4. Tolz, Vera, “Radical Right in Post-Communist Russian Politics,” in Merkl, Peter H. and Weinberg, Leonard, eds., The Revival of Right-Wing Extremism in the Nineties (London, 1997), 184–85.

5. Those who left Democratic Russia were Viktor Aksiuchit's Christian Democrats, Mikhail Astaf'ev's Kadets, and Nikolai Travkin's Democratic Party of Russia.

6. Nezavisimaia gazeta, 31 January 1995.

7. Ibid., 8 February 1996.

8. Danilevskii and Lamanskii are more frequently cited by contemporary intellectuals who advocate the restoration of the union than by those who propose the creation of an eastern Slavic state. Pan–Slavists were the first Russian thinkers who attempted to “reconcile the geographical space of the empire with the cultural historical space of the Russian nation.” See Bassin, Mark, “Russia between Europe and Asia: The Ideological Construction of Geographical Space,” Slavic Review 50, no. 1 (Spring 1991): 12 . And it is this part of their ideological construction that attracts the greatest attention of today's intellectuals and politicians in their attempts to defend the empire.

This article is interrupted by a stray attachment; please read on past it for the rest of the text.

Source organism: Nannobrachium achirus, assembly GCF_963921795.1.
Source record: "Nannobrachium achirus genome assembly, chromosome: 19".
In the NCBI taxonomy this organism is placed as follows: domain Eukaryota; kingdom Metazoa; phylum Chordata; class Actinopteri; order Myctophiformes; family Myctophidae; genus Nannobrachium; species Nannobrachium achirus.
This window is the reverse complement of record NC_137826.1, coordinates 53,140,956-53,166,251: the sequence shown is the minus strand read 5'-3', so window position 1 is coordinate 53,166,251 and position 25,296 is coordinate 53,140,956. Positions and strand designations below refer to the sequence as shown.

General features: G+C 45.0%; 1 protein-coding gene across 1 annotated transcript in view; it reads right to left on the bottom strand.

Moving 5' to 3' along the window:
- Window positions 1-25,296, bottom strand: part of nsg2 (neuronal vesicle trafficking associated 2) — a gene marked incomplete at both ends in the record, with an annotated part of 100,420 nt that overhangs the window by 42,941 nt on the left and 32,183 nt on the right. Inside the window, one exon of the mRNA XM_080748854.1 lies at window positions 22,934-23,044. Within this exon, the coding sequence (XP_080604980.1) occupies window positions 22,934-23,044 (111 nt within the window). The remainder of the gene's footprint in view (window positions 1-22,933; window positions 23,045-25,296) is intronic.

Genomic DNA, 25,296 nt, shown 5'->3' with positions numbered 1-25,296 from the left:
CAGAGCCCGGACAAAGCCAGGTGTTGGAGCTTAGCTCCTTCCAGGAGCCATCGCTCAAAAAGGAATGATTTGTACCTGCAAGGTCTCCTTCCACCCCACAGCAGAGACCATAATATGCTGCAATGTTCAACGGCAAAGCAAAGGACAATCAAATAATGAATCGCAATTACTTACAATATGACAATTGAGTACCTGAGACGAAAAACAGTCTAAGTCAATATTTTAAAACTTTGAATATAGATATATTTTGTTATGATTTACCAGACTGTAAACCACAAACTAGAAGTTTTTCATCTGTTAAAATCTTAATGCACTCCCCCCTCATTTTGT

9. It was back in 1934 that Stalin, A. Zhdanov, and S. Kirov wrote comments about the new textbook History of the USSR, criticizing its authors for failing to put Russian history within the context of the history of the other peoples of the Soviet Union. These comments were published only two years later in Izvestiia, 27 January 1936, 3. See also Pravda, 1 February 1936, 2, on the progressive nature of the formation of the Russian state.

10. Tillett, Lowell, The Great Friendship: Soviet Historians on the Non-Russian Nationalities (Chapel Hill, 1969), 331 . Maureen Perrie, “History in the Service of Patriotism: Representations of Tsarist Russia in the USSR, 1934–45” (paper, Centre for Russian and East European Studies, University of Birmingham, 13–15June 1997).

11. Raeff, Marc, “Patterns of Russian Imperial Policy towards the Nationalities,” in Allworth, Edward, ed., Soviet Nationality Problems (New York, 1971), 30.